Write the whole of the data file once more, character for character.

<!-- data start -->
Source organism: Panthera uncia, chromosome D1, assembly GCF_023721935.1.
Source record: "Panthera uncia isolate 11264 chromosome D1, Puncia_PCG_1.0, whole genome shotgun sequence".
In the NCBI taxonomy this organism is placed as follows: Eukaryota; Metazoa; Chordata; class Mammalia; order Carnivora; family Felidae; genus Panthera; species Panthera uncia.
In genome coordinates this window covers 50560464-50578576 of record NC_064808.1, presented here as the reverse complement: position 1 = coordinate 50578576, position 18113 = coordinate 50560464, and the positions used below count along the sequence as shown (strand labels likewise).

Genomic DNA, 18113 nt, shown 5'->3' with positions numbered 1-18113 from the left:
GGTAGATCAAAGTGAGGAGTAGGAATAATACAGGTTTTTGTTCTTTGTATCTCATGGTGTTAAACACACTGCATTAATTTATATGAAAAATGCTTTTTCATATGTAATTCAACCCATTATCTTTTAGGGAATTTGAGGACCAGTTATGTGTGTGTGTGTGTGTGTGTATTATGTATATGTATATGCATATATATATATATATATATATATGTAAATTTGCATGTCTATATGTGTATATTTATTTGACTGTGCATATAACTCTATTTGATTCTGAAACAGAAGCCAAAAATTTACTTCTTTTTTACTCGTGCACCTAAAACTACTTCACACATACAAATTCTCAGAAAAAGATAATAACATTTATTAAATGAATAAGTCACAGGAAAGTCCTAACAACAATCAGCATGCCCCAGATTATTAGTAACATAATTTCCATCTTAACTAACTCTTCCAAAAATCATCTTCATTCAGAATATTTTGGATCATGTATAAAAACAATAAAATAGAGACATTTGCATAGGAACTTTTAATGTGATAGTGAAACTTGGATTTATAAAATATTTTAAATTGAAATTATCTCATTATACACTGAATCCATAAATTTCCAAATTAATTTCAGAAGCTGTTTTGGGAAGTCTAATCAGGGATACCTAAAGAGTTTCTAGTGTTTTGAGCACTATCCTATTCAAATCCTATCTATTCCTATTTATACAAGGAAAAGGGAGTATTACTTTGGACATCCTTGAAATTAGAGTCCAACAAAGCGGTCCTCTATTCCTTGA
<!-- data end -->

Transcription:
Source organism: Panthera uncia, chromosome D1, assembly GCF_023721935.1.
Source record: "Panthera uncia isolate 11264 chromosome D1, Puncia_PCG_1.0, whole genome shotgun sequence".
In the NCBI taxonomy this organism is placed as follows: Eukaryota; Metazoa; Chordata; class Mammalia; order Carnivora; family Felidae; genus Panthera; species Panthera uncia.
In genome coordinates this window covers 50560464-50578576 of record NC_064808.1, presented here as the reverse complement: position 1 = coordinate 50578576, position 18113 = coordinate 50560464, and the positions used below count along the sequence as shown (strand labels likewise).

Genomic DNA, 18113 nt, shown 5'->3' with positions numbered 1-18113 from the left:
GGTAGATCAAAGTGAGGAGTAGGAATAATACAGGTTTTTGTTCTTTGTATCTCATGGTGTTAAACACACTGCATTAATTTATATGAAAAATGCTTTTTCATATGTAATTCAACCCATTATCTTTTAGGGAATTTGAGGACCAGTTATGTGTGTGTGTGTGTGTGTGTATTATGTATATGTATATGCATATATATATATATATATATATATGTAAATTTGCATGTCTATATGTGTATATTTATTTGACTGTGCATATAACTCTATTTGATTCTGAAACAGAAGCCAAAAATTTACTTCTTTTTTACTCGTGCACCTAAAACTACTTCACACATACAAATTCTCAGAAAAAGATAATAACATTTATTAAATGAATAAGTCACAGGAAAGTCCTAACAACAATCAGCATGCCCCAGATTATTAGTAACATAATTTCCATCTTAACTAACTCTTCCAAAAATCATCTTCATTCAGAATATTTTGGATCATGTATAAAAACAATAAAATAGAGACATTTGCATAGGAACTTTTAATGTGATAGTGAAACTTGGATTTATAAAATATTTTAAATTGAAATTATCTCATTATACACTGAATCCATAAATTTCCAAATTAATTTCAGAAGCTGTTTTGGGAAGTCTAATCAGGGATACCTAAAGAGTTTCTAGTGTTTTGAGCACTATCCTATTCAAATCCTATCTATTCCTATTTATACAAGGAAAAGGGAGTATTACTTTGGACATCCTTGAAATTAGAGTCCAACAAAGCGGTCCTCTATTCCTTGA